home > ict > spring 2021 > the pillars of centralisation
International Clinical Trials

The Pillars of Centralisation

All good architecture – building, software, or process – must be able to support and sustain the structure for which it has been designed.

The Ancient Greeks used common designs and materials to successfully construct pillars and the buildings they supported. This shared knowledge and commitment to best practices helped them to assemble some of the most impressive and longlasting structures in history. The pillars themselves had common parts, each serving a specific purpose to provide tensile strength, seismic flexibility, and a pleasing aesthetic form.

Many of these structures can still be seen today atop the Acropolis in Athens; a testament to the ingenuity and dedication of the architects and engineers that built them. They followed a common blueprint and their work still stands.

For the pillars of centralisation, the architectural approach is similar and the blueprint looks like this:

First Pillar – Speak the Same Language

For technical communication and localisation professionals, this first pillar may seem extremely counter-intuitive. However, time and experience have shown that this concept is vital to the success of any centralisation effort. From the beginning to the end of any process, the organisation must ‘speak the same language’.

Read full article from PDF >>

Rate this article You must be a member of the site to make a vote.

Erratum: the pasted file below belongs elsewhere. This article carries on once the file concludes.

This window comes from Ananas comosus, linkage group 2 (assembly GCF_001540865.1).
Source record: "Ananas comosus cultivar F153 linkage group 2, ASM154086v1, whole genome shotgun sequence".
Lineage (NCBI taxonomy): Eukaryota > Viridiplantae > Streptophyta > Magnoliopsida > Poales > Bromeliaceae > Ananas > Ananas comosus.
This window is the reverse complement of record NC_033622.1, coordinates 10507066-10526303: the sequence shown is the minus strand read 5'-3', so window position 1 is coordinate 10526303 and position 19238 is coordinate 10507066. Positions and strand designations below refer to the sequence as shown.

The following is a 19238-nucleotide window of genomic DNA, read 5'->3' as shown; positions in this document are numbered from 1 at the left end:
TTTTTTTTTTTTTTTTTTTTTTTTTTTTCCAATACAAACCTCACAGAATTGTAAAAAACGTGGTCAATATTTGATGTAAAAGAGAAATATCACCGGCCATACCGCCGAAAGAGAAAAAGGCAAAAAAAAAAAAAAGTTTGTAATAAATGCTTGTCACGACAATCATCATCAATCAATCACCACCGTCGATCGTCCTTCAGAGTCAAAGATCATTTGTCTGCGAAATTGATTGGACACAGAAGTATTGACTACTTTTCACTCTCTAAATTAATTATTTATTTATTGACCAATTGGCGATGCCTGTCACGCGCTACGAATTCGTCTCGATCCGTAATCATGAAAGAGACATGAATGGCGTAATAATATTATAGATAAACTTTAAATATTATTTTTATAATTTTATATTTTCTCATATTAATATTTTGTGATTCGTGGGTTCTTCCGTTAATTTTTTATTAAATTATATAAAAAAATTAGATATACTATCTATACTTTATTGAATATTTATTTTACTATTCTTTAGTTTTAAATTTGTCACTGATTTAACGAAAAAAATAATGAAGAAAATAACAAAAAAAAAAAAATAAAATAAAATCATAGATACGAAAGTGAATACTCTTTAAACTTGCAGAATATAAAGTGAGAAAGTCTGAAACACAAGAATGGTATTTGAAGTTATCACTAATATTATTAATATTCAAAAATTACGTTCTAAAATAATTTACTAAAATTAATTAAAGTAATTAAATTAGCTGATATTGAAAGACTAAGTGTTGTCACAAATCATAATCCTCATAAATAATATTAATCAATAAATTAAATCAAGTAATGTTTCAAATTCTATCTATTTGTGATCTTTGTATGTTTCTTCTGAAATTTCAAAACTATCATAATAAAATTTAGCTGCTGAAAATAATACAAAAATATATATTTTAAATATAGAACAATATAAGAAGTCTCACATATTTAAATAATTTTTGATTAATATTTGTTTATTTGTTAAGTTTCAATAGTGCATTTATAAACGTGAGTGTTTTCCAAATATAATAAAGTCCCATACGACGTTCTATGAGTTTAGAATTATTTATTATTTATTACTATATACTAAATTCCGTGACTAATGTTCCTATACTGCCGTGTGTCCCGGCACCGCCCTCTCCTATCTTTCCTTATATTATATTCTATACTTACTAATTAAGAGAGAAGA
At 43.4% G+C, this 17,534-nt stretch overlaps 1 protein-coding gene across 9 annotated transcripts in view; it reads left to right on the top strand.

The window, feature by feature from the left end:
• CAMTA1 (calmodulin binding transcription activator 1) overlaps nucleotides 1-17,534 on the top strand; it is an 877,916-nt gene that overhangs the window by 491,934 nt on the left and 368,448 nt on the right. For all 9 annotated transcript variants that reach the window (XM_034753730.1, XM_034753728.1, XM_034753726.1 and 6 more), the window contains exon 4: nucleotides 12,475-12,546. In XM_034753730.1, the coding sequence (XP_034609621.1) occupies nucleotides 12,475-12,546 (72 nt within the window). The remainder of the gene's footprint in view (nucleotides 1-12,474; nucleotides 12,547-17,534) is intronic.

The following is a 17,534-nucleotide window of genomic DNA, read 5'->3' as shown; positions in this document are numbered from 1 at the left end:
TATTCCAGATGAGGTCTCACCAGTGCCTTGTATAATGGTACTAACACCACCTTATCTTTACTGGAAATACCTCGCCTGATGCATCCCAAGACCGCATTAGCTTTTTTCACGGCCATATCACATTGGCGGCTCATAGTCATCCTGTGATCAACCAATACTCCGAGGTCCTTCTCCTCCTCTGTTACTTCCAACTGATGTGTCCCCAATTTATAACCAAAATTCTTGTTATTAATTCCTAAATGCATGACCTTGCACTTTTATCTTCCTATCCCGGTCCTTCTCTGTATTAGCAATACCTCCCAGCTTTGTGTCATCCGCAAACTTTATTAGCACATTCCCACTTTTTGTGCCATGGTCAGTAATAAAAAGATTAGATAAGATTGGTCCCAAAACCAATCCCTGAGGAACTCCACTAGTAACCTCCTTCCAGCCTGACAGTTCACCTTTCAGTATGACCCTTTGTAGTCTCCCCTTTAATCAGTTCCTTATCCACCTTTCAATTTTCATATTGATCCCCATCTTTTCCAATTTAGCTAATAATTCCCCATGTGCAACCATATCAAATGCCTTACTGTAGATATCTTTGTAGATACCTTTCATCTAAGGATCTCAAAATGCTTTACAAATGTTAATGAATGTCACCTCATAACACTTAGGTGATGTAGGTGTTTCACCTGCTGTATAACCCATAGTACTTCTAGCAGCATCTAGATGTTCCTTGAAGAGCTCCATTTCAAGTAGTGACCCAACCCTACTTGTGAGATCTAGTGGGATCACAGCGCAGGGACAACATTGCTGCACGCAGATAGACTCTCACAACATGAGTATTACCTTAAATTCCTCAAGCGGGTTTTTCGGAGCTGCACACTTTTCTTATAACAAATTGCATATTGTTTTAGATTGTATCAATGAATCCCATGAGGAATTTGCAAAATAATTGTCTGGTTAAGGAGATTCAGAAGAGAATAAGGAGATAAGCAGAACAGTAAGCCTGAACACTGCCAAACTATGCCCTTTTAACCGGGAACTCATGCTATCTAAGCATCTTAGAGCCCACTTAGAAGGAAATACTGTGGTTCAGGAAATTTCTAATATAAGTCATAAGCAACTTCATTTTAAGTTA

Average rating:

There are no comments in regards to this article.

About the Author

Dan Koenig has worked in technical communications for more years than he’d care to admit. His experience spans the transition from light tables and IBM Selectric typewriters to contemporary computer assisted translation and content management systems. For more than 15 years, Dan designed and managed human and technology-based translation processes and systems for Beckman Coulter, Inc., a global medical device manufacturer. Dan recently joined Argos Multilingual as a Content Strategist, assisting clients with improving their centralised content processes.

Print this page
Send to a friend
Privacy statement
News and Press Releases

Five methods for reducing pharmaceutical cargo theft

In North America, five percent of cargo thefts that occurred in 2020 were pharmaceutical products and 74 percent of all cargo theft occurred in transit, according to the BSI and TT Club Cargo Theft Report 2021. In the US and Canada, the biggest threat comes when containers or trailers are parked at insecure locations, as those were the most exploited vulnerabilities last year. Market dynamics also changed due to Covid-19, as demonstrated by the fact that the theft of stolen cargo in the form of medical supplies such as PPE, increased by more than 5,000 per cent in 2020, compared to 2019.
More info >>

White Papers



©2000-2011 Samedan Ltd.
Add to favourites

Print this page

Send to a friend
Privacy statement